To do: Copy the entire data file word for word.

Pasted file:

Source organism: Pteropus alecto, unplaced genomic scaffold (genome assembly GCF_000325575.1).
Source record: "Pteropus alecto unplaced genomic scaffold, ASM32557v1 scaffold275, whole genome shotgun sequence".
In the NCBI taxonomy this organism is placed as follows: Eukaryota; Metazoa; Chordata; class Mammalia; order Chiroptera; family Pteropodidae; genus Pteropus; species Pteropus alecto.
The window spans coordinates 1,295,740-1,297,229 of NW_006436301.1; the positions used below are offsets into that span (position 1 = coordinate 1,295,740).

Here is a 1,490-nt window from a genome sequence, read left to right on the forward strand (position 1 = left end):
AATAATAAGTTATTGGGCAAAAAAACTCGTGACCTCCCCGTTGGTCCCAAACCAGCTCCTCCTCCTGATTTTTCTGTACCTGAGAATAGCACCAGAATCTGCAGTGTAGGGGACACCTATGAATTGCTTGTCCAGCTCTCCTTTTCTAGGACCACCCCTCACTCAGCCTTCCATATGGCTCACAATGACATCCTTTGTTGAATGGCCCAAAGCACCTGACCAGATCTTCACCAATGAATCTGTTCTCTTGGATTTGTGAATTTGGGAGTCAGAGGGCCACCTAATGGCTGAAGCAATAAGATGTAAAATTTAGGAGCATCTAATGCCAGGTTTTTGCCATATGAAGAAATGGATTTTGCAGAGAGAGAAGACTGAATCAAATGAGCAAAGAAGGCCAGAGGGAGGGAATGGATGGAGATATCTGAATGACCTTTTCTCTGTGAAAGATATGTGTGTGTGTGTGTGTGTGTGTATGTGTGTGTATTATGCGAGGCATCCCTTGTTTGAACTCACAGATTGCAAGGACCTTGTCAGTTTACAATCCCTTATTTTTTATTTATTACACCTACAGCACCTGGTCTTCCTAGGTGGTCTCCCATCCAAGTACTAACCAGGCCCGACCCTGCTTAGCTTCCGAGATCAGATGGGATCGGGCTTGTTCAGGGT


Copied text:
Source organism: Pteropus alecto, unplaced genomic scaffold (genome assembly GCF_000325575.1).
Source record: "Pteropus alecto unplaced genomic scaffold, ASM32557v1 scaffold275, whole genome shotgun sequence".
In the NCBI taxonomy this organism is placed as follows: Eukaryota; Metazoa; Chordata; class Mammalia; order Chiroptera; family Pteropodidae; genus Pteropus; species Pteropus alecto.
The window spans coordinates 1,295,740-1,297,229 of NW_006436301.1; the positions used below are offsets into that span (position 1 = coordinate 1,295,740).

Here is a 1,490-nt window from a genome sequence, read left to right on the forward strand (position 1 = left end):
AATAATAAGTTATTGGGCAAAAAAACTCGTGACCTCCCCGTTGGTCCCAAACCAGCTCCTCCTCCTGATTTTTCTGTACCTGAGAATAGCACCAGAATCTGCAGTGTAGGGGACACCTATGAATTGCTTGTCCAGCTCTCCTTTTCTAGGACCACCCCTCACTCAGCCTTCCATATGGCTCACAATGACATCCTTTGTTGAATGGCCCAAAGCACCTGACCAGATCTTCACCAATGAATCTGTTCTCTTGGATTTGTGAATTTGGGAGTCAGAGGGCCACCTAATGGCTGAAGCAATAAGATGTAAAATTTAGGAGCATCTAATGCCAGGTTTTTGCCATATGAAGAAATGGATTTTGCAGAGAGAGAAGACTGAATCAAATGAGCAAAGAAGGCCAGAGGGAGGGAATGGATGGAGATATCTGAATGACCTTTTCTCTGTGAAAGATATGTGTGTGTGTGTGTGTGTGTGTATGTGTGTGTATTATGCGAGGCATCCCTTGTTTGAACTCACAGATTGCAAGGACCTTGTCAGTTTACAATCCCTTATTTTTTATTTATTACACCTACAGCACCTGGTCTTCCTAGGTGGTCTCCCATCCAAGTACTAACCAGGCCCGACCCTGCTTAGCTTCCGAGATCAGATGGGATCGGGCTTGTTCAGGGT